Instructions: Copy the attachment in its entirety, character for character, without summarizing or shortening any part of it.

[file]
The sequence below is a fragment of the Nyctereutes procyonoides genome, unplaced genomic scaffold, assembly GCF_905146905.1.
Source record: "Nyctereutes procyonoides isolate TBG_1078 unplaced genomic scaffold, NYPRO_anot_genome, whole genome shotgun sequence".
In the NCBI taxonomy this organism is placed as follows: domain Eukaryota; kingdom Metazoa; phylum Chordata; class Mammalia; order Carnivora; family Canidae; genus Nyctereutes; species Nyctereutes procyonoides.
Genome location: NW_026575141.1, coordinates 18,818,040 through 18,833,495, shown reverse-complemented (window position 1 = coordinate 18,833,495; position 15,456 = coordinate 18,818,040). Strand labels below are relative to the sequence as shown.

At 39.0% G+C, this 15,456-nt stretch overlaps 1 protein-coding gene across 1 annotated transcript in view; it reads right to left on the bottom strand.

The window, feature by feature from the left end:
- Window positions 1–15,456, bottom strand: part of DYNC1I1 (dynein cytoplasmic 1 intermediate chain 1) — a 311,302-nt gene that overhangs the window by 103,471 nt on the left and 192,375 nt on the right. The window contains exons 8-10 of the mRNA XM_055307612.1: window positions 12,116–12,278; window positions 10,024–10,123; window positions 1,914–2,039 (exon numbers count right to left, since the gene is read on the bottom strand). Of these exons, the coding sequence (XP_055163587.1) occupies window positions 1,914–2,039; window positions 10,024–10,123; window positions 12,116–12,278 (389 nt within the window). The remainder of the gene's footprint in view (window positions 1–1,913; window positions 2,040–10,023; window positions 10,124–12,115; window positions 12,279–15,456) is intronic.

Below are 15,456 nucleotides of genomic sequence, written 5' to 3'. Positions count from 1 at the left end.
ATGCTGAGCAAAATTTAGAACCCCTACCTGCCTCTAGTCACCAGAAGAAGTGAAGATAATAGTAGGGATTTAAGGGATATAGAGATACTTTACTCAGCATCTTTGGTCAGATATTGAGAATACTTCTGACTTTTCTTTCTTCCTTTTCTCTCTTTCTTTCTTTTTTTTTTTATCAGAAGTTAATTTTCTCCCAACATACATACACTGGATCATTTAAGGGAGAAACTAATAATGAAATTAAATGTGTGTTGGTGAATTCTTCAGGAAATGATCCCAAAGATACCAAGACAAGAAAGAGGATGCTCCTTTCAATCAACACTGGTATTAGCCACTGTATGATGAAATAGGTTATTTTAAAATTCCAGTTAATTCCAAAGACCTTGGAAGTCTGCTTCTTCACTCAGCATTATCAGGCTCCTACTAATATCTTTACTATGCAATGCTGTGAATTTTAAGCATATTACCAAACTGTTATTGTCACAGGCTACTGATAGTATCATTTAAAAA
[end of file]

The sequence below is a fragment of the Nyctereutes procyonoides genome, unplaced genomic scaffold, assembly GCF_905146905.1.
Source record: "Nyctereutes procyonoides isolate TBG_1078 unplaced genomic scaffold, NYPRO_anot_genome, whole genome shotgun sequence".
In the NCBI taxonomy this organism is placed as follows: domain Eukaryota; kingdom Metazoa; phylum Chordata; class Mammalia; order Carnivora; family Canidae; genus Nyctereutes; species Nyctereutes procyonoides.
Genome location: NW_026575141.1, coordinates 18,818,040 through 18,833,495, shown reverse-complemented (window position 1 = coordinate 18,833,495; position 15,456 = coordinate 18,818,040). Strand labels below are relative to the sequence as shown.

At 39.0% G+C, this 15,456-nt stretch overlaps 1 protein-coding gene across 1 annotated transcript in view; it reads right to left on the bottom strand.

The window, feature by feature from the left end:
- Window positions 1–15,456, bottom strand: part of DYNC1I1 (dynein cytoplasmic 1 intermediate chain 1) — a 311,302-nt gene that overhangs the window by 103,471 nt on the left and 192,375 nt on the right. The window contains exons 8-10 of the mRNA XM_055307612.1: window positions 12,116–12,278; window positions 10,024–10,123; window positions 1,914–2,039 (exon numbers count right to left, since the gene is read on the bottom strand). Of these exons, the coding sequence (XP_055163587.1) occupies window positions 1,914–2,039; window positions 10,024–10,123; window positions 12,116–12,278 (389 nt within the window). The remainder of the gene's footprint in view (window positions 1–1,913; window positions 2,040–10,023; window positions 10,124–12,115; window positions 12,279–15,456) is intronic.

Below are 15,456 nucleotides of genomic sequence, written 5' to 3'. Positions count from 1 at the left end.
ATGCTGAGCAAAATTTAGAACCCCTACCTGCCTCTAGTCACCAGAAGAAGTGAAGATAATAGTAGGGATTTAAGGGATATAGAGATACTTTACTCAGCATCTTTGGTCAGATATTGAGAATACTTCTGACTTTTCTTTCTTCCTTTTCTCTCTTTCTTTCTTTTTTTTTTTATCAGAAGTTAATTTTCTCCCAACATACATACACTGGATCATTTAAGGGAGAAACTAATAATGAAATTAAATGTGTGTTGGTGAATTCTTCAGGAAATGATCCCAAAGATACCAAGACAAGAAAGAGGATGCTCCTTTCAATCAACACTGGTATTAGCCACTGTATGATGAAATAGGTTATTTTAAAATTCCAGTTAATTCCAAAGACCTTGGAAGTCTGCTTCTTCACTCAGCATTATCAGGCTCCTACTAATATCTTTACTATGCAATGCTGTGAATTTTAAGCATATTACCAAACTGTTATTGTCACAGGCTACTGATAGTATCATTTAAAAA